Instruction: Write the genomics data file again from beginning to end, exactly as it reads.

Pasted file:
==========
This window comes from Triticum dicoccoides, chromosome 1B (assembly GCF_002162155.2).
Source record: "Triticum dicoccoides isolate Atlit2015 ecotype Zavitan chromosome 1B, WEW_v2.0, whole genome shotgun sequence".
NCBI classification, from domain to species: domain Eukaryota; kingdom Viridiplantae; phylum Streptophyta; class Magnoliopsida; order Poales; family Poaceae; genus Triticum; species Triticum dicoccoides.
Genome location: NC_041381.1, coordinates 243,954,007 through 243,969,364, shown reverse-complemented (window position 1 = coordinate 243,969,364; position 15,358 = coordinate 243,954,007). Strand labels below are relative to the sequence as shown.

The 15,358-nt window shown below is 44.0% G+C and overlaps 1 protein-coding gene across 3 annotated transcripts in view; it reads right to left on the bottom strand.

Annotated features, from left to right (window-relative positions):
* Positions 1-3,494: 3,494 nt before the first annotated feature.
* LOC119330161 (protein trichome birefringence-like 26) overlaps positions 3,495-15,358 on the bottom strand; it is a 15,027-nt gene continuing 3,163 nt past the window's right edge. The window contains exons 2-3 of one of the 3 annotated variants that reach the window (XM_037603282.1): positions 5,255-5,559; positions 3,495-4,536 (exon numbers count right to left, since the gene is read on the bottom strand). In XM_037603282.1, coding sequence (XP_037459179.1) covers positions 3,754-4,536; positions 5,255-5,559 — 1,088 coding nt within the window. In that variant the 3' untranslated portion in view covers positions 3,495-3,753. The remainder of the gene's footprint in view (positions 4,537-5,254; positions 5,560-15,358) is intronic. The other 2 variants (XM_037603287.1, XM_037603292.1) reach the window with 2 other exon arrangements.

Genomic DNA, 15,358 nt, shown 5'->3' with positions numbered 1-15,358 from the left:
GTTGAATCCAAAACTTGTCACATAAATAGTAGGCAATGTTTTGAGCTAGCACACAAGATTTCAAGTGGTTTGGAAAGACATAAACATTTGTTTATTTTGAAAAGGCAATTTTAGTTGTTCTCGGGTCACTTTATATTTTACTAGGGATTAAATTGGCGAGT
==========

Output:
This window comes from Triticum dicoccoides, chromosome 1B (assembly GCF_002162155.2).
Source record: "Triticum dicoccoides isolate Atlit2015 ecotype Zavitan chromosome 1B, WEW_v2.0, whole genome shotgun sequence".
NCBI classification, from domain to species: domain Eukaryota; kingdom Viridiplantae; phylum Streptophyta; class Magnoliopsida; order Poales; family Poaceae; genus Triticum; species Triticum dicoccoides.
Genome location: NC_041381.1, coordinates 243,954,007 through 243,969,364, shown reverse-complemented (window position 1 = coordinate 243,969,364; position 15,358 = coordinate 243,954,007). Strand labels below are relative to the sequence as shown.

The 15,358-nt window shown below is 44.0% G+C and overlaps 1 protein-coding gene across 3 annotated transcripts in view; it reads right to left on the bottom strand.

Annotated features, from left to right (window-relative positions):
* Positions 1-3,494: 3,494 nt before the first annotated feature.
* LOC119330161 (protein trichome birefringence-like 26) overlaps positions 3,495-15,358 on the bottom strand; it is a 15,027-nt gene continuing 3,163 nt past the window's right edge. The window contains exons 2-3 of one of the 3 annotated variants that reach the window (XM_037603282.1): positions 5,255-5,559; positions 3,495-4,536 (exon numbers count right to left, since the gene is read on the bottom strand). In XM_037603282.1, coding sequence (XP_037459179.1) covers positions 3,754-4,536; positions 5,255-5,559 — 1,088 coding nt within the window. In that variant the 3' untranslated portion in view covers positions 3,495-3,753. The remainder of the gene's footprint in view (positions 4,537-5,254; positions 5,560-15,358) is intronic. The other 2 variants (XM_037603287.1, XM_037603292.1) reach the window with 2 other exon arrangements.

Genomic DNA, 15,358 nt, shown 5'->3' with positions numbered 1-15,358 from the left:
GTTGAATCCAAAACTTGTCACATAAATAGTAGGCAATGTTTTGAGCTAGCACACAAGATTTCAAGTGGTTTGGAAAGACATAAACATTTGTTTATTTTGAAAAGGCAATTTTAGTTGTTCTCGGGTCACTTTATATTTTACTAGGGATTAAATTGGCGAGT